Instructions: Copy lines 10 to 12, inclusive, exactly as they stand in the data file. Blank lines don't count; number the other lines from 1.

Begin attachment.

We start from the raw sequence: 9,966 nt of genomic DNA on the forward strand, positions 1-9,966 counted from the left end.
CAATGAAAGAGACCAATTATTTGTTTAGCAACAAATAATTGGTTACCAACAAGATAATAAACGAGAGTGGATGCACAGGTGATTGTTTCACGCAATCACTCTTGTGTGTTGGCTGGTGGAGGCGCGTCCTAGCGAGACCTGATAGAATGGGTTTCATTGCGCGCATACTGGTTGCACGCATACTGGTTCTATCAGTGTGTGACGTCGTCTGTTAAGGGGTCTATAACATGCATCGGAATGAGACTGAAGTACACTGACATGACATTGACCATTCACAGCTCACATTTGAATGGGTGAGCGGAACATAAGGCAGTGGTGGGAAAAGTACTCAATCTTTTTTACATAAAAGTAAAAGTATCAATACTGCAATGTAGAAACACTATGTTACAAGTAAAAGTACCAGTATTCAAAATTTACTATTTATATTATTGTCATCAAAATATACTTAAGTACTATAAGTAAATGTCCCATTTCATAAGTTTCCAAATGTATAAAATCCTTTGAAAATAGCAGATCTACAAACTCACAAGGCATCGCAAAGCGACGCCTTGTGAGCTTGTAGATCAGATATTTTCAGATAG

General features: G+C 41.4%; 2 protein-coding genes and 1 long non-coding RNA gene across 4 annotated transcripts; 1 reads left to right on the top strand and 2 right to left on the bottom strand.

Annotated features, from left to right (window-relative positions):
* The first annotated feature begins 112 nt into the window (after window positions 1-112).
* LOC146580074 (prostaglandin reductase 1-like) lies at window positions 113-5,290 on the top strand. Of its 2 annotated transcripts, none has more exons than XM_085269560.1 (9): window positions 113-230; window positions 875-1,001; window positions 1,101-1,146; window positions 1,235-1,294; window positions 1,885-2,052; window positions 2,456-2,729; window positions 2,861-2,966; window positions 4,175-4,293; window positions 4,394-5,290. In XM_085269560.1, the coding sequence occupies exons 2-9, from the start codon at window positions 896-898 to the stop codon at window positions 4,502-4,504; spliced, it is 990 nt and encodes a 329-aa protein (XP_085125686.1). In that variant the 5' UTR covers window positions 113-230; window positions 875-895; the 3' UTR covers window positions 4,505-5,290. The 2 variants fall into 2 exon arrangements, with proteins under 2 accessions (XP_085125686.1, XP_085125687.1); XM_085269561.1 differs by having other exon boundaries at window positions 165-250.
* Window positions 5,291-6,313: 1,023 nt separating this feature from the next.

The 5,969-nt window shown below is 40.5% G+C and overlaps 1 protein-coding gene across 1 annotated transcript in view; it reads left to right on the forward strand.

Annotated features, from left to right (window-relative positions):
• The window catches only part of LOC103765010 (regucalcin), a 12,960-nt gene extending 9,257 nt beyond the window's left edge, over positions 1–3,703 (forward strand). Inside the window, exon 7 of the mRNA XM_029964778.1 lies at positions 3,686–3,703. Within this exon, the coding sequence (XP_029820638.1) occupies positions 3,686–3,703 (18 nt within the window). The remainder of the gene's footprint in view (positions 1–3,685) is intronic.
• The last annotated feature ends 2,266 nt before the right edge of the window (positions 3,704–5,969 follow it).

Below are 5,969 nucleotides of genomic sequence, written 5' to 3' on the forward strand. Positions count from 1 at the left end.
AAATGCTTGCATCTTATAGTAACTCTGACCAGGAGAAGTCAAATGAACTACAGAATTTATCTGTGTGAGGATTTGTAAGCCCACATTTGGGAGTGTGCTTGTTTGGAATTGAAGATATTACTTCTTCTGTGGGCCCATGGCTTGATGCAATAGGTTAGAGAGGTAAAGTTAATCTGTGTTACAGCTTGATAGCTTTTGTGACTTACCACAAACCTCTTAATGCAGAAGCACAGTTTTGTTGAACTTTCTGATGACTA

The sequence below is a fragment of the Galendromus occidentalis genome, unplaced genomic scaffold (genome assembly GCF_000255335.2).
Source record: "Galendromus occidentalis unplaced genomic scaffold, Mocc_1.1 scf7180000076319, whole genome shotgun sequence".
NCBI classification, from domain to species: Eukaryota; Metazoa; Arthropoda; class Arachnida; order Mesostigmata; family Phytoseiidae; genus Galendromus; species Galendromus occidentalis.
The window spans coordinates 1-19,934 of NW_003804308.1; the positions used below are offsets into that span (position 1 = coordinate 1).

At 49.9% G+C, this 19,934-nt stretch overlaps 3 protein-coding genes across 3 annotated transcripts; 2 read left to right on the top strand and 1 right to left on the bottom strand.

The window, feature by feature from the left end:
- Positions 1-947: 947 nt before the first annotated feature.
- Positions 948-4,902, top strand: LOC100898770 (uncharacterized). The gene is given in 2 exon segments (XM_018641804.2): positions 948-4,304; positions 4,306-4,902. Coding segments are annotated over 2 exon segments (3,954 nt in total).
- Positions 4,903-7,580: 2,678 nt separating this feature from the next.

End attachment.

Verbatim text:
• The window catches only part of LOC103765010 (regucalcin), a 12,960-nt gene extending 9,257 nt beyond the window's left edge, over positions 1–3,703 (forward strand). Inside the window, exon 7 of the mRNA XM_029964778.1 lies at positions 3,686–3,703. Within this exon, the coding sequence (XP_029820638.1) occupies positions 3,686–3,703 (18 nt within the window). The remainder of the gene's footprint in view (positions 1–3,685) is intronic.
• The last annotated feature ends 2,266 nt before the right edge of the window (positions 3,704–5,969 follow it).

Below are 5,969 nucleotides of genomic sequence, written 5' to 3' on the forward strand. Positions count from 1 at the left end.